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The Jim Benning era Vancouver Canucks have been one of the more, let’s say, fascinating teams in the NHL over the past few years.
In his seven years as the team’s general manager they have made the playoffs two times and only once played in the Second Round (the bubble season). They also completely fell flat in the North Division, missing the playoffs entirely in what should have been a great opportunity to make some noise.
So they have not really been anything close to a Stanley Cup contender. Despite that, they always seem to want to operate like they are a Stanley Cup contender and just a couple of depth veterans away. That has resulted in some overpayments in free agency and taking on significant contracts to the potential detriment of their own salary cap situation.
[Related: Every free agent signing by all 32 NHL teams]
Despite all of that, there is a lot of reason to be optimistic about them because they do have what should be the most difficult pieces for any contending team to acquire: Cornerstone, franchise talent. The group of Elias Pettersson, Quinn Hughes, Brock Boeser, Bo Horvat, and J.T. Miller is absolutely good enough to be the foundation of something great.
They just have not been able to build anything meaningful around them yet. Making matters worse, the salary cap situation is so tight that they only have $10 million in salary cap space to re-sign Pettersson and Hughes (their two best players) this offseason.
So what is this team’s potential here?
The forward depth does look much better
This has been a big problem in recent seasons. For as good as Pettersson, Boeser, Horvat, and Miller have been the Canucks have not had enough secondary talent around them. They invested a lot of money in players like Loui Eriksson, Jay Beagle, Antoine Roussel, Michael Ferland, Brandon Sutter that were not giving them a return on that investment (though Ferland’s case was a bit of bad luck given his injury situation; nothing you can do about that).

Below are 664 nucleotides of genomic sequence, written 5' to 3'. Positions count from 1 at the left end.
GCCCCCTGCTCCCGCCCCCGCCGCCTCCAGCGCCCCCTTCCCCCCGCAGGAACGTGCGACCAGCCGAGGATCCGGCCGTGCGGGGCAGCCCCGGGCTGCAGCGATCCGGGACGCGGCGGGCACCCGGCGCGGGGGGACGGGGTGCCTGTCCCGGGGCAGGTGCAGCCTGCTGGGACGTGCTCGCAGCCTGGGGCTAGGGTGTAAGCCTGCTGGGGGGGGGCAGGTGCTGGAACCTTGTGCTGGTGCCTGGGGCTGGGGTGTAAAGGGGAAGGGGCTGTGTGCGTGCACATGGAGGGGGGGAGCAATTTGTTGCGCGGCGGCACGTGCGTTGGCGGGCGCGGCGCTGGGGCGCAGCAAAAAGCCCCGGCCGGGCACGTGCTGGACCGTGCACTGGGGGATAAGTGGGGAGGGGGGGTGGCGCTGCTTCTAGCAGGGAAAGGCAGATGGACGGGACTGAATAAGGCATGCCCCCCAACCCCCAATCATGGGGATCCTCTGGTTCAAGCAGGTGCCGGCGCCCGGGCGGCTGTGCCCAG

This offseason they were able to shed the contracts of Beagle and Roussel and get Sutter to re-sign for a quarter of his previous rate, going from a $4 million salary cap hit to a more manageable $1.25 million.
Some other important developments among the forwards…
• Nils Hoglander was one of the bright spots for the Canucks in 2020-21 as the 20-year-old rookie posted solid possession numbers and scored at a 20-goal, 40-point pace over 82 games. If he can build on that he suddenly becomes an intriguing part of the team’s core.
• Jason Dickinson was a solid pickup from the Dallas Stars and should be an upgrade as the team’s third-line center, allowing Sutter to center the team’s fourth line where he should be far more effective.
• Vasily Podkolzin, the No. 10 overall pick in 2019 and the team’s top prospect, has signed his entry-level contract and is ready to make the jump to the NHL. He has enormous potential and could be a significant addition to the team’s core.
• While Oliver Ekman-Larsson‘s addition stole all of the headlines, Conor Garland might be the more significant addition. He is just entering his prime years in the league, drives possession, and is one of the most efficient 5-on-5 scorers in the league. Of the 481 forwards that have logged at least 500 minutes of 5-on-5 ice-time the past three seasons, Garland’s 1.04 goals per 60 minutes are 31st in the NHL. And he did that playing on a team without much offensive skill around him.